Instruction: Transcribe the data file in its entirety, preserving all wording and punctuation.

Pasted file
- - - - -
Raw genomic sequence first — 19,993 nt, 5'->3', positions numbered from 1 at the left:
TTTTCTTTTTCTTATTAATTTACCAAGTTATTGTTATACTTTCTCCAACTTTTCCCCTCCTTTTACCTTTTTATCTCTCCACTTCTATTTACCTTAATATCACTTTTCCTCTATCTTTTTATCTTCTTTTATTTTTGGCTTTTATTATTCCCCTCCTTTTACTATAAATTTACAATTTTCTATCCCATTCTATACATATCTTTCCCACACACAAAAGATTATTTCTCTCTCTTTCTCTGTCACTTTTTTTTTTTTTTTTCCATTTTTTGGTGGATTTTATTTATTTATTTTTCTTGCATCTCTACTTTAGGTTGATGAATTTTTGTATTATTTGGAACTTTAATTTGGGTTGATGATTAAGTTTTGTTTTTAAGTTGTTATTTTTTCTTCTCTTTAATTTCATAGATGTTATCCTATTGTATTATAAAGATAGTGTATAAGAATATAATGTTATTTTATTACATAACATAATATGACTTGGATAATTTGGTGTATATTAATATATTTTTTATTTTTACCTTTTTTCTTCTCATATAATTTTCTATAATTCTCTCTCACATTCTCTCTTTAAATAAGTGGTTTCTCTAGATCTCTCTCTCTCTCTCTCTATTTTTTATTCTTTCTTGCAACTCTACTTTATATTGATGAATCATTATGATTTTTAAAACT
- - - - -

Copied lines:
Raw genomic sequence first — 19,993 nt, 5'->3', positions numbered from 1 at the left:
TTTTCTTTTTCTTATTAATTTACCAAGTTATTGTTATACTTTCTCCAACTTTTCCCCTCCTTTTACCTTTTTATCTCTCCACTTCTATTTACCTTAATATCACTTTTCCTCTATCTTTTTATCTTCTTTTATTTTTGGCTTTTATTATTCCCCTCCTTTTACTATAAATTTACAATTTTCTATCCCATTCTATACATATCTTTCCCACACACAAAAGATTATTTCTCTCTCTTTCTCTGTCACTTTTTTTTTTTTTTTTCCATTTTTTGGTGGATTTTATTTATTTATTTTTCTTGCATCTCTACTTTAGGTTGATGAATTTTTGTATTATTTGGAACTTTAATTTGGGTTGATGATTAAGTTTTGTTTTTAAGTTGTTATTTTTTCTTCTCTTTAATTTCATAGATGTTATCCTATTGTATTATAAAGATAGTGTATAAGAATATAATGTTATTTTATTACATAACATAATATGACTTGGATAATTTGGTGTATATTAATATATTTTTTATTTTTACCTTTTTTCTTCTCATATAATTTTCTATAATTCTCTCTCACATTCTCTCTTTAAATAAGTGGTTTCTCTAGATCTCTCTCTCTCTCTCTCTATTTTTTATTCTTTCTTGCAACTCTACTTTATATTGATGAATCATTATGATTTTTAAAACT